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spacer San Francisco, California February 2013


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Street Widening Comes
with Many Hands on Deck

Photo: Bill Sywak

More than 150 people crowded into the Eureka Valley Community Center in late January to give direct input into the public works process.

By Bill Sywak

It was standing room only as more than 150 people attended the latest session of the Castro Street Design Workshop on Wednesday evening, January 23, at the Eureka Valley Recreation Center at 100 Collingwood St.

The planning project is a collaborative effort between the San Francisco Planning Department, the Municipal Transportation Agency (MTA), and the Department of Public Works (DPW).

If the Rec Center auditorium layout looked familiar, with nearly a dozen tables around where attendees could use markers to sketch ideas on the big paper plans before them, it was because a similar process was held in 2008 under the sponsorship of the Castro/Upper Market Community Benefit District (CBD) and Urban Ecology. That draft streetscape plan proposed sidewalk widening and improvements in lighting, landscaping, intersections and other items, and became the basis for Wednesday night’s sketches.

What happened between 2008 and 2013? Not much as the report went nowhere. In those intervening years, however, the plan for creating a community-based design for Castro Street was picked up by Supervisor Scott Wiener who continually pushed for its realization. In 2011 he supported the Road Repaving and Streets Safety Bond which gained voter approval. Finally funds for the project became available and the project moved into high gear again. Next steps include another public workshop at an undetermined date probably in March and the finalization of the conceptual design by April. The actual physical work would commence next January.

The design elements put forth by the Planning Department for comment and input Wednesday night were largely the result of the earlier sessions in 2008 and are limited to the blocks of Castro Street from the intersection at Market Street to the intersection at 19th Street.

David Alumbaugh, manager of the department’s City Design Group, described the tone for the project in these words: “In any design, we look for balanced solutions that work for everyone. In looking for ways to invigorate Castro Street by designing it to better accommodate pedestrians and shoppers, we have been careful also to accommodate transit, cars, and loading, and to retain current levels of parking.”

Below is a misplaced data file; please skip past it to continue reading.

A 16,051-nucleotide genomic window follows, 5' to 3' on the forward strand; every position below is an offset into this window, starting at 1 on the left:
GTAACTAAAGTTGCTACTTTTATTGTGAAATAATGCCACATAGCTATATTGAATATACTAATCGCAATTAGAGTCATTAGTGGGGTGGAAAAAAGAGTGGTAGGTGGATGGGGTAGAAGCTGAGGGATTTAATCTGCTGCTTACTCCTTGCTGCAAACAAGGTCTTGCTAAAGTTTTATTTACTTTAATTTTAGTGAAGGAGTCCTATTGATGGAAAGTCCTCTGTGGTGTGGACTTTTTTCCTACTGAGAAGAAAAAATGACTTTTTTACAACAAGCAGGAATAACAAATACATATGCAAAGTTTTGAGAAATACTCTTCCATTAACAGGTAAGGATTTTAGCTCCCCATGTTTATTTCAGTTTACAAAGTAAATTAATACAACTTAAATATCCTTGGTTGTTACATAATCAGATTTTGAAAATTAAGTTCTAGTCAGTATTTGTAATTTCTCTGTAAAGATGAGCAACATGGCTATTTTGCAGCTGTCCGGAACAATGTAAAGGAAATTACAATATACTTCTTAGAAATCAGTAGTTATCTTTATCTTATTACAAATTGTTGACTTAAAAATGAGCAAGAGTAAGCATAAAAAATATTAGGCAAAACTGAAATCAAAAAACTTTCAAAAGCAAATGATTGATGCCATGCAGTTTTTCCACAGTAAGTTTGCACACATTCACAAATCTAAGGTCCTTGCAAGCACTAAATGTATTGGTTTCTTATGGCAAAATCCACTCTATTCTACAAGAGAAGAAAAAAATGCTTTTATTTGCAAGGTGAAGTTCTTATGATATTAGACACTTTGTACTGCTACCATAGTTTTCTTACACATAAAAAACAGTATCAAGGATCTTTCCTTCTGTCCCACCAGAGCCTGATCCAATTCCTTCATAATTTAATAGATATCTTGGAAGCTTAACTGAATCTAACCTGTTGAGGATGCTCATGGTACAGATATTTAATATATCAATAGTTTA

Some of the focus areas brought up in the presentations and discussion included ways to improve the intersections; the generous width of Castro Street itself and how useful this needed to be; the separate right-hand lane that takes drivers up from Castro and Market into 17th Street and whether the flow of traffic could merge later on Market Street and thereby open up the lane for pedestrian use; whether narrowing Castro Street to accommodate wider sidewalks would have an adverse effect on the annual Castro Street Fair in October and whether enough space remained for two rows of booths as has been needed; the proper siting of mid-block mini-plazas; and a lot more.

Whatever the eventual specifics, Alumbaugh maintains that, “We want the design to express the character of the neighborhood in ways that empower it to become an even stronger, more economically viable, and a more diverse and active neighborhood for those who live there and who visit.”

While it was too early to integrate all the input from the evening’s workshop, what the Planning Department did conclude days after the session was that they were “impressed by the level of community interest in improving Castro Street” and “by the broad agreement that Castro Street should be improved, and by the strong support for the design ideas presented.”

There is still time for citizens to share ideas on ways to improve and beautify the Castro. To get acquainted with the project, check out the project website at http://castrostreetdesign.sfplanning.org.

Nick Perry of the San Francisco Planning Department is the project lead. He can be contacted at 415-575-9066 or Nicholas.perry@sfgov.org.

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